A short while ago, Pella Kågerman and Hugo Lilja's mesmerising _Aniara_ (2018) pondered the insignificance of mankind when considered against the infinity of space and time. An esoteric science-fiction film in the tradition of Stanley Kubrick's _2001: A Space Odyssey_ (1968) and Andrei Tarkovsky's _Solyaris_ (1972), it attempted, amongst other things, to convey the sense of near-inconceivable vastness that must be attendant to any self-respecting pseudo-realist discussion of the universe, and to convey the psychological ramifications of what it must feel like to be lost in such a vastness. This is the lineage into which _Ad Astra_ wishes to step, but for me, it has more in common with Danny Boyle's excellent _Sunshine_ (2007) and Christoper Nolan's enjoyable but flawed _Interstellar_ (2014); irrespective of its themes and tropes, it remains fundamentally a mainstream Hollywood movie. And whilst such a status can certainly hold advantages for a filmmaker (primarily in terms of budget and casting), so too are there major pitfalls in having to toe the line of commerciality and cater to demands for crowd-pleasing material, demands which often don't jibe with esoteric content. In the case of _Sunshine_, this took the form of a relatively sudden genre shift into horror that Boyle doesn't fully pull off, and in the case of _Interstellar_, it's an unnecessary third-act twist that's (paradoxically) as predictable as it is nonsensical. And so we have _Ad Astra_, where it's in the form of an overly convenient resolution and some of the most ludicrous narrative diversions I've seen since the sojourn to Canto Bight in the Rian Johnson abomination that was _Star Wars: The Last Jedi_ (2017), diversions which seem to belong in a different film entirely, so tonally unrelated are they to the more existential material surrounding them (space pirates! enraged simians! knife-fight/shoot-out!). Which is not to say, for one second, that I disliked the film – I didn't; even if the narrative never manages to get beyond the "_Heart of Darkness_ in space" template and the script relies far, far too heavily on a sub-Terrence Malick voiceover. The craft on display is exceptional and the story is thought-provoking and generally entertaining, with a terrific central performance, and some spectacular visuals (especially in the IMAX format). But it all could have been so much better.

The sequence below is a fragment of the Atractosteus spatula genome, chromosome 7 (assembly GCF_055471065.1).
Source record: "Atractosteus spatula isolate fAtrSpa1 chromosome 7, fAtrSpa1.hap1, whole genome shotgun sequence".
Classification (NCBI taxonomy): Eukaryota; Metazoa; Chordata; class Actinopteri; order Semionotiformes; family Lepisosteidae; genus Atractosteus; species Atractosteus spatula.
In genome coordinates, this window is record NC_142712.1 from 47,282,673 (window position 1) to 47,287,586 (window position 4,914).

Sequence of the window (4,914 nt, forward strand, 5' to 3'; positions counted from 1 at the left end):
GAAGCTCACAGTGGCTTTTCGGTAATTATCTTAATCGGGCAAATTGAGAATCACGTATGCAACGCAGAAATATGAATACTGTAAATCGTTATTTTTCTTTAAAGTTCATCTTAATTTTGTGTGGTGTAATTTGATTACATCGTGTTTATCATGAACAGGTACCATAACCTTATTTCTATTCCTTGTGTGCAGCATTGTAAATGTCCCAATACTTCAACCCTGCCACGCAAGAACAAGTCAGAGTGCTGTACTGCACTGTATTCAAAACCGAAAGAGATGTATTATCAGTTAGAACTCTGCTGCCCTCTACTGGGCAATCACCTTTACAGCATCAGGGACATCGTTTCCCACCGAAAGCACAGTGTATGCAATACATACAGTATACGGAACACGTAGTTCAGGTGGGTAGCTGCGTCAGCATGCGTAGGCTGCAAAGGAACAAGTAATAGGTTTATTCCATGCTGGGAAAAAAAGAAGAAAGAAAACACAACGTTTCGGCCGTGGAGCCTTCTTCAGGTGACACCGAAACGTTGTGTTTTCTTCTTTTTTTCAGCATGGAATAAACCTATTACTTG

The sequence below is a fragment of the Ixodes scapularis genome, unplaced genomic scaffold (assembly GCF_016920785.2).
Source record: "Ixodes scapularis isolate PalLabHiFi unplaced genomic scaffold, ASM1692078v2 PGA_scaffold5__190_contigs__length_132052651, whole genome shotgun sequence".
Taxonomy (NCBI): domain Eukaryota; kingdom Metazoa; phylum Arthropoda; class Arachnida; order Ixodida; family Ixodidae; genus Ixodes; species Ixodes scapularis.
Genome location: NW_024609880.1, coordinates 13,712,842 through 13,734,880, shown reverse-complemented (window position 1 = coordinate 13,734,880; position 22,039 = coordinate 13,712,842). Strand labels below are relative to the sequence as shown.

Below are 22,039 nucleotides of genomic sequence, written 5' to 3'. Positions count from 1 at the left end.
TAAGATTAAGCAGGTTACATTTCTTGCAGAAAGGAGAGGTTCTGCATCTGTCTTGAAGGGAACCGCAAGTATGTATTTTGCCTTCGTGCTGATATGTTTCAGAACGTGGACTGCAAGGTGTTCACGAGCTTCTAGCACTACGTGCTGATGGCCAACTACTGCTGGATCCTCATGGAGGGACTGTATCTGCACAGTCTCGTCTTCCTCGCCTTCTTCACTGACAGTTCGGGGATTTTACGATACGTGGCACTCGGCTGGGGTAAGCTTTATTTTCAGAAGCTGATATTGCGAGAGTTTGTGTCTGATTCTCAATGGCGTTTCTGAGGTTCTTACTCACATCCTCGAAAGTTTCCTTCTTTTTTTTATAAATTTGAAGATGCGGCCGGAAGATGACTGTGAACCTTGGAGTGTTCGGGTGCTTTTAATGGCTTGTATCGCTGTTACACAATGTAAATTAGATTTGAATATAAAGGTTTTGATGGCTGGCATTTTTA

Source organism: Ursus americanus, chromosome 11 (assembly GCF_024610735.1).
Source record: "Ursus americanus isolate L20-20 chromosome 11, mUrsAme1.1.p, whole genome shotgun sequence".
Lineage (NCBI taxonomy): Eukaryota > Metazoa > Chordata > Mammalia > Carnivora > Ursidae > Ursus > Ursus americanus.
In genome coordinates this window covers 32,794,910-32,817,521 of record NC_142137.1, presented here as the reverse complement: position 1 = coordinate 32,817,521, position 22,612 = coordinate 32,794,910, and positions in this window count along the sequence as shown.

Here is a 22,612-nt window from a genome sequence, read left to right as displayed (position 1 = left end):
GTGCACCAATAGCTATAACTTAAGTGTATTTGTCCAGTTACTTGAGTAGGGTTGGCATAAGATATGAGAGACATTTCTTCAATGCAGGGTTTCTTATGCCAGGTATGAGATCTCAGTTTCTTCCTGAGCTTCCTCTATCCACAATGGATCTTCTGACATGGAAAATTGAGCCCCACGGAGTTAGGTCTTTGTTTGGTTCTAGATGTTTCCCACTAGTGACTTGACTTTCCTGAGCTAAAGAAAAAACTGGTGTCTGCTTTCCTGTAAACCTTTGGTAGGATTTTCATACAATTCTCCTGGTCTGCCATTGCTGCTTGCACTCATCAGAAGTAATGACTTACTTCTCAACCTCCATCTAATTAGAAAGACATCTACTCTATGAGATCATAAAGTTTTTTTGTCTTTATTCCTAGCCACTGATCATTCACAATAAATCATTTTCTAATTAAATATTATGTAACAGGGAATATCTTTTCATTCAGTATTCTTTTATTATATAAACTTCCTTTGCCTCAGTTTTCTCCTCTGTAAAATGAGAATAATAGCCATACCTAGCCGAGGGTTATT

Set at an unspecified point in the near future (an opening legend informs us, rather generically, that it's "_a time of hope and conflict_"), space travel has become routine, with the moon not unlike any major city on Earth, although there are territorial disputes and marauding pirates are a constant threat. Mars too has been colonised, although it's not yet open to the public. As the film begins, we meet SpaceCom's Maj. Roy McBride (Brad Pitt), who is working on repairs to the International Space Antenna – a massive communications array that juts miles into the sky from the surface of the Earth. When a huge explosion causes him to fall from the antenna, he remains unnaturally calm as he plummets to Earth, and is able to land relatively unscathed. In a debriefing, he's told the explosion was just one result of a series of energy surges that originated near Neptune and which have left much of Earth and the moon without power. 29 years previously, Roy's father, H. Clifford McBride (Tommy Lee Jones), left Earth as the leader of the Lima Project, a mission aimed at establishing contact with whatever alien civilisations may be elsewhere in the galaxy. Needing to get far enough from the Sun's solar interference to send out adequate communications, the Lima team travelled to the same region near Neptune from which the surges are now emanating. However, 16 years into the mission, all contact was lost. SpaceCom presumed the crew dead, but now they fear that Clifford may be behind the surges, and with an antimatter power core at his disposal, if he has become unhinged, he could create a chain reaction that would eradicate all life in the galaxy (it's best not to dwell too much on the script's fundamental misrepresentation of how matter and antimatter interact). However, all attempts at communication have failed, and so Roy's highly classified mission is simple – travel to a secure long-range communications base on Mars and record a (prewritten) message for Clifford in the hopes he might respond. And, of course, it's no spoiler to say that the mission doesn't exactly go smoothly.